The One has only two hardware buttons on the front of the handset: a back button and a Home button. HTC has eliminated the menu button, which other Android handsets use to bring up a variety of settings or options within applications. HTC hopes that this will be less confusing for consumers, but I can see this being more confusing for seasoned Android users who are used to navigating the interface with three buttons. Heck, I had a difficult time with the adjustment—I kept accidentally hitting the HTC logo to get to the home screen. Also, apps that require the menu key use the lower part of the screen for a virtual menu button, which completely negates the purpose of having hardware buttons in the first place. It feels like HTC is attempting to do good by starting a two-button trend, but because Google hasn't standardized it across Android handsets, it’s mostly a minor annoyance.
The One features dual speakers on both the top and bottom of the front side, and they produce a very powerful sound, due in part to the handset’s inclusion of Beats technology and an onboard amplifier. It’s nice to see handset speakers actually on the front side of the device and not tucked away on the back; the device doesn’t have to be laid face-down to stream NPR or to listen to a Spotify playlist. While Beats audio has typically been criticized for being nothing more than a marketing gimmick, I give HTC credit for incorporating a stereo-like sound in a device this size.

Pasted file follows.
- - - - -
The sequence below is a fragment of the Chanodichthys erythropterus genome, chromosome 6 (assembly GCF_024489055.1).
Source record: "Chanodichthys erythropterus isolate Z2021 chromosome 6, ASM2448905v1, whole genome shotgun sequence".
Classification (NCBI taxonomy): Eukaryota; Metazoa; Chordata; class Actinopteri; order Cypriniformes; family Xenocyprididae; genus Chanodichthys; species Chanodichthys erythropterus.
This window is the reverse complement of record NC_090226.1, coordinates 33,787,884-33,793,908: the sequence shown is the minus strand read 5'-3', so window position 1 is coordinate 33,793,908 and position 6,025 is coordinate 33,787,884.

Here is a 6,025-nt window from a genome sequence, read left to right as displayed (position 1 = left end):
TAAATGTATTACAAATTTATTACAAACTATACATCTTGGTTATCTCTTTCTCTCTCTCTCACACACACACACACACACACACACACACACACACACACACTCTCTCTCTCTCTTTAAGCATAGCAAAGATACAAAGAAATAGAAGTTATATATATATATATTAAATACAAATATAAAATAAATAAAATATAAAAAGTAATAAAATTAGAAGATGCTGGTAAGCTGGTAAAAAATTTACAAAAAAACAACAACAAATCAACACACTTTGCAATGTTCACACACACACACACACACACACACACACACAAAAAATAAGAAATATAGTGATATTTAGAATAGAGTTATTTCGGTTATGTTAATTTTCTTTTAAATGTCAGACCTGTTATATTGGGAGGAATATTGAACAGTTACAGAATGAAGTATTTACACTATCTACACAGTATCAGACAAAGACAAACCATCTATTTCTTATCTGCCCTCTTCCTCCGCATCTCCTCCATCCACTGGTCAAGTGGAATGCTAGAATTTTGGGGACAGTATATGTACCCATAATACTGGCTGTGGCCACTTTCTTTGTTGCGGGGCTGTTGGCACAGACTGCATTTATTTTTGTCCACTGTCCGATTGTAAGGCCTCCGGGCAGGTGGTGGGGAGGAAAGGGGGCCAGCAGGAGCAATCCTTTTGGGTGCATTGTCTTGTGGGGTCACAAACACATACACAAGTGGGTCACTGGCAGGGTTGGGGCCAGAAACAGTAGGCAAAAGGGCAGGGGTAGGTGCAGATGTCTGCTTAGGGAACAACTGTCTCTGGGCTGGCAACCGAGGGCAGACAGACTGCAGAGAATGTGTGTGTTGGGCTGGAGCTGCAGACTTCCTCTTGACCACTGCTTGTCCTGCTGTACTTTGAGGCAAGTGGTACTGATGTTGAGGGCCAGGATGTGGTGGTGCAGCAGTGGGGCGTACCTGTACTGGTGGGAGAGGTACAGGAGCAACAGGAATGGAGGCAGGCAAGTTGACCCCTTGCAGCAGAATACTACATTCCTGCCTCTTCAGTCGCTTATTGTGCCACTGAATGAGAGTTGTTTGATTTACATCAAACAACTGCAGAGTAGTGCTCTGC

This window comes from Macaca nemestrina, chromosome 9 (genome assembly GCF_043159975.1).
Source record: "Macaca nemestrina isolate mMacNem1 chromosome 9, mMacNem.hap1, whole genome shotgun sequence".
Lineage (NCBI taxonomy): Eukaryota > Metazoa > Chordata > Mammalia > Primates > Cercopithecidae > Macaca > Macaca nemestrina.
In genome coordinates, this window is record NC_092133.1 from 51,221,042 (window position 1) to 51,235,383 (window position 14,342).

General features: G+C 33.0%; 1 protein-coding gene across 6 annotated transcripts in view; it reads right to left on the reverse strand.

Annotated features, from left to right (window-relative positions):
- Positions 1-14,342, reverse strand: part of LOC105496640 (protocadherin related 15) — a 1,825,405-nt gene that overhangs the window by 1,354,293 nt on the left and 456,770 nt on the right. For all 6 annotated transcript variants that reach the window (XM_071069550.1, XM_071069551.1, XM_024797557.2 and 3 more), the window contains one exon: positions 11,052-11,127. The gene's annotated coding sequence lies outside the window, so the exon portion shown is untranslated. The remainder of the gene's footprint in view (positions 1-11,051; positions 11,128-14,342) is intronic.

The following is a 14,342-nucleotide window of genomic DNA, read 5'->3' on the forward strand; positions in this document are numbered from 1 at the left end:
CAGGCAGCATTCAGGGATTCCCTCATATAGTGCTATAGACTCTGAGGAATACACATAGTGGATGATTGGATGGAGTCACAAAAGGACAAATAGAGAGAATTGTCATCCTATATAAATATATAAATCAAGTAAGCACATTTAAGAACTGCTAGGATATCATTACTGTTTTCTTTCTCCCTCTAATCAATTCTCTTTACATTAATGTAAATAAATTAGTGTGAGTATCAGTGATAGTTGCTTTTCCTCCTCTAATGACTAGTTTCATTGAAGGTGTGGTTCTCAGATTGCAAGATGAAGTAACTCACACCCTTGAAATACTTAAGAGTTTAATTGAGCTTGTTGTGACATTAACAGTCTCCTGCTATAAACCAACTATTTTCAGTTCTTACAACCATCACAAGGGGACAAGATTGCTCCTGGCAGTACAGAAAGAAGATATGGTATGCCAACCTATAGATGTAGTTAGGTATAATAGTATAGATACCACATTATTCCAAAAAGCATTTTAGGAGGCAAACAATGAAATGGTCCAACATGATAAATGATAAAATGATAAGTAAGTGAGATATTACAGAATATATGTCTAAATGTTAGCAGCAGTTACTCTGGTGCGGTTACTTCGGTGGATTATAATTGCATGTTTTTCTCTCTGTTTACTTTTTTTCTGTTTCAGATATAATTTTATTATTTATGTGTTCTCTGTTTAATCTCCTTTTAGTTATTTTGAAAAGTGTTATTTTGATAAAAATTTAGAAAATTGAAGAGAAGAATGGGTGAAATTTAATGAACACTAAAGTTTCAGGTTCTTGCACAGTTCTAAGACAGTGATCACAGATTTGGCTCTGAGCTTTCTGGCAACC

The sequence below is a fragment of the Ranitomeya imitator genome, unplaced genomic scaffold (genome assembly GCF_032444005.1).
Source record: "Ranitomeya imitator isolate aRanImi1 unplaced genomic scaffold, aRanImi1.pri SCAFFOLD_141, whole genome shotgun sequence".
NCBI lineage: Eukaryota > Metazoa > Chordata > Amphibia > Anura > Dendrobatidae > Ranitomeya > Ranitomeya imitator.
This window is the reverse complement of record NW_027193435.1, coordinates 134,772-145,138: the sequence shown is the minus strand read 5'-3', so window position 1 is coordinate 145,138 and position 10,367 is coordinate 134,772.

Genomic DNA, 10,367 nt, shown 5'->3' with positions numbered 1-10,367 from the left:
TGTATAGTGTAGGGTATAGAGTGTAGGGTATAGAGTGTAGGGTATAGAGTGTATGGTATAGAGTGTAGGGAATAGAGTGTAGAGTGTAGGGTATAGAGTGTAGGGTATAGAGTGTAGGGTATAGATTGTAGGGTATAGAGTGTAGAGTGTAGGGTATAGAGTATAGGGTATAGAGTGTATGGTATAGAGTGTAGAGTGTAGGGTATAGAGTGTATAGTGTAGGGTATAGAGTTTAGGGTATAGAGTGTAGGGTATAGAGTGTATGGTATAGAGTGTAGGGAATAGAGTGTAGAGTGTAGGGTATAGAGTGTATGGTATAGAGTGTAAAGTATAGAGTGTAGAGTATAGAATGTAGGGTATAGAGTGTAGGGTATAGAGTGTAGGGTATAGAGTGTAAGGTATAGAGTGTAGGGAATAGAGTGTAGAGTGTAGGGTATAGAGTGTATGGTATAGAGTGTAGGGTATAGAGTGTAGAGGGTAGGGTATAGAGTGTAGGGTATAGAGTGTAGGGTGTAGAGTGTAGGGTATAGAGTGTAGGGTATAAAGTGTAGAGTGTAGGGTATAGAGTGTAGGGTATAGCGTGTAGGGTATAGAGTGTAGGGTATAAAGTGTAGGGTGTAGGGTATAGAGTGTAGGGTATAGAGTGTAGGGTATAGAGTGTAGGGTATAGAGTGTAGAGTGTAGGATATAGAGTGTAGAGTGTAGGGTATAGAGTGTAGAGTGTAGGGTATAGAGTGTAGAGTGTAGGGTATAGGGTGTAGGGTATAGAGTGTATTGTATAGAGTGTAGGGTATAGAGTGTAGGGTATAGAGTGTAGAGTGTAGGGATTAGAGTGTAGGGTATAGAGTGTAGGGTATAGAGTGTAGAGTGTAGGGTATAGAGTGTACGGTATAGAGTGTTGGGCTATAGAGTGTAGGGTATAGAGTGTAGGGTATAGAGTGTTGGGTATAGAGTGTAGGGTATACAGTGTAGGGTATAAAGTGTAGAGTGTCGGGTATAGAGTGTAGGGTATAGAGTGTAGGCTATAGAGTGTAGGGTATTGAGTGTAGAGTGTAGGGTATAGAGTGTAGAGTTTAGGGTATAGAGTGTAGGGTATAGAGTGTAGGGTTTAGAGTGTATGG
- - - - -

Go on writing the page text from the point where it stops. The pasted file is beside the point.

At 4.7-inches and 468 pixels per inch (ppi), the HTC One’s Super LCD 3 1080p display is vibrant, bright, and easy to read. Its IPS display incorporates SoLux technology, which is said to help improve viewing angles, picture quality, and outdoor visibility. Our side-by-side comparison of the One and the Galaxy S 4 displaying the same photo showed softer colors on the One, but the S 4 produced a more pure black because of the nature of the AMOLED display.
Overall, videos were a pleasure to watch on the One and...
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